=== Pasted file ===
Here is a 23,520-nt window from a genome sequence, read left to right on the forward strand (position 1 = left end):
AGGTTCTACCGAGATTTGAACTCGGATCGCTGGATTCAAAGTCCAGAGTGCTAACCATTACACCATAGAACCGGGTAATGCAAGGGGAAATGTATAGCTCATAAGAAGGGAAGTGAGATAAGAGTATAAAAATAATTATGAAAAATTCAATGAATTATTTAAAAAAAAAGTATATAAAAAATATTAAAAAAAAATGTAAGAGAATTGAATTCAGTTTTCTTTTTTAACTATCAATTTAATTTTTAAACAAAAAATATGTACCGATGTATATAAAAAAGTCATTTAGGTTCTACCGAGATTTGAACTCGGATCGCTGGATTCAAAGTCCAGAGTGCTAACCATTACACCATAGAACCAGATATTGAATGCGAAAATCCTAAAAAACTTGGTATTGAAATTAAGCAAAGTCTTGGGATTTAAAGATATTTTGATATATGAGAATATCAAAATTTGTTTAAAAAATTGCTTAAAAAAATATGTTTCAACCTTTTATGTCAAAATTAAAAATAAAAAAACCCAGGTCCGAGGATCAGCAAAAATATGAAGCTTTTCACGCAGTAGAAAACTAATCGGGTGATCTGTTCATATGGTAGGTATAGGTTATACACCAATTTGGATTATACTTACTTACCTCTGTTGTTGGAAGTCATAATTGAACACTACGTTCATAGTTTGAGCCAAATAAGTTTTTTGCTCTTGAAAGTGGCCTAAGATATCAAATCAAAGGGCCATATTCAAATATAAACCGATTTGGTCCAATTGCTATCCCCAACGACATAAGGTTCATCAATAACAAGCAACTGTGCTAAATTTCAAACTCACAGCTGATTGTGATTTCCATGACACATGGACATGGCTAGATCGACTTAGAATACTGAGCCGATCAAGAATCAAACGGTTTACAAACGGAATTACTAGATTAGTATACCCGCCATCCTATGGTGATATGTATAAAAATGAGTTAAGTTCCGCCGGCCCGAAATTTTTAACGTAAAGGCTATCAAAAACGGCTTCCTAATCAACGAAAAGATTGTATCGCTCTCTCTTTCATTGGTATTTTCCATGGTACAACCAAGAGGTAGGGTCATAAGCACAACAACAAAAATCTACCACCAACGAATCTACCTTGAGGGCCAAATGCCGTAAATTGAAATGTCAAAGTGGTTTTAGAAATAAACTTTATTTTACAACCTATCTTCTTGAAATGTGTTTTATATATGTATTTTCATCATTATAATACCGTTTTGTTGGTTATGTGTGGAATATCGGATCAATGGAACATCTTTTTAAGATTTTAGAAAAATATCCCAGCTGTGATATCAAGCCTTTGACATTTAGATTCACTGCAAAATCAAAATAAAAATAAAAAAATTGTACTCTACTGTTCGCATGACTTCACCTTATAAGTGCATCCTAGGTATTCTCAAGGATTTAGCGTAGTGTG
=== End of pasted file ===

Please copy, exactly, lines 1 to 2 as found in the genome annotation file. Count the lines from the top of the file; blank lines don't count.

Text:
Here is a 23,520-nt window from a genome sequence, read left to right on the forward strand (position 1 = left end):
AGGTTCTACCGAGATTTGAACTCGGATCGCTGGATTCAAAGTCCAGAGTGCTAACCATTACACCATAGAACCGGGTAATGCAAGGGGAAATGTATAGCTCATAAGAAGGGAAGTGAGATAAGAGTATAAAAATAATTATGAAAAATTCAATGAATTATTTAAAAAAAAAGTATATAAAAAATATTAAAAAAAAATGTAAGAGAATTGAATTCAGTTTTCTTTTTTAACTATCAATTTAATTTTTAAACAAAAAATATGTACCGATGTATATAAAAAAGTCATTTAGGTTCTACCGAGATTTGAACTCGGATCGCTGGATTCAAAGTCCAGAGTGCTAACCATTACACCATAGAACCAGATATTGAATGCGAAAATCCTAAAAAACTTGGTATTGAAATTAAGCAAAGTCTTGGGATTTAAAGATATTTTGATATATGAGAATATCAAAATTTGTTTAAAAAATTGCTTAAAAAAATATGTTTCAACCTTTTATGTCAAAATTAAAAATAAAAAAACCCAGGTCCGAGGATCAGCAAAAATATGAAGCTTTTCACGCAGTAGAAAACTAATCGGGTGATCTGTTCATATGGTAGGTATAGGTTATACACCAATTTGGATTATACTTACTTACCTCTGTTGTTGGAAGTCATAATTGAACACTACGTTCATAGTTTGAGCCAAATAAGTTTTTTGCTCTTGAAAGTGGCCTAAGATATCAAATCAAAGGGCCATATTCAAATATAAACCGATTTGGTCCAATTGCTATCCCCAACGACATAAGGTTCATCAATAACAAGCAACTGTGCTAAATTTCAAACTCACAGCTGATTGTGATTTCCATGACACATGGACATGGCTAGATCGACTTAGAATACTGAGCCGATCAAGAATCAAACGGTTTACAAACGGAATTACTAGATTAGTATACCCGCCATCCTATGGTGATATGTATAAAAATGAGTTAAGTTCCGCCGGCCCGAAATTTTTAACGTAAAGGCTATCAAAAACGGCTTCCTAATCAACGAAAAGATTGTATCGCTCTCTCTTTCATTGGTATTTTCCATGGTACAACCAAGAGGTAGGGTCATAAGCACAACAACAAAAATCTACCACCAACGAATCTACCTTGAGGGCCAAATGCCGTAAATTGAAATGTCAAAGTGGTTTTAGAAATAAACTTTATTTTACAACCTATCTTCTTGAAATGTGTTTTATATATGTATTTTCATCATTATAATACCGTTTTGTTGGTTATGTGTGGAATATCGGATCAATGGAACATCTTTTTAAGATTTTAGAAAAATATCCCAGCTGTGATATCAAGCCTTTGACATTTAGATTCACTGCAAAATCAAAATAAAAATAAAAAAATTGTACTCTACTGTTCGCATGACTTCACCTTATAAGTGCATCCTAGGTATTCTCAAGGATTTAGCGTAGTGTG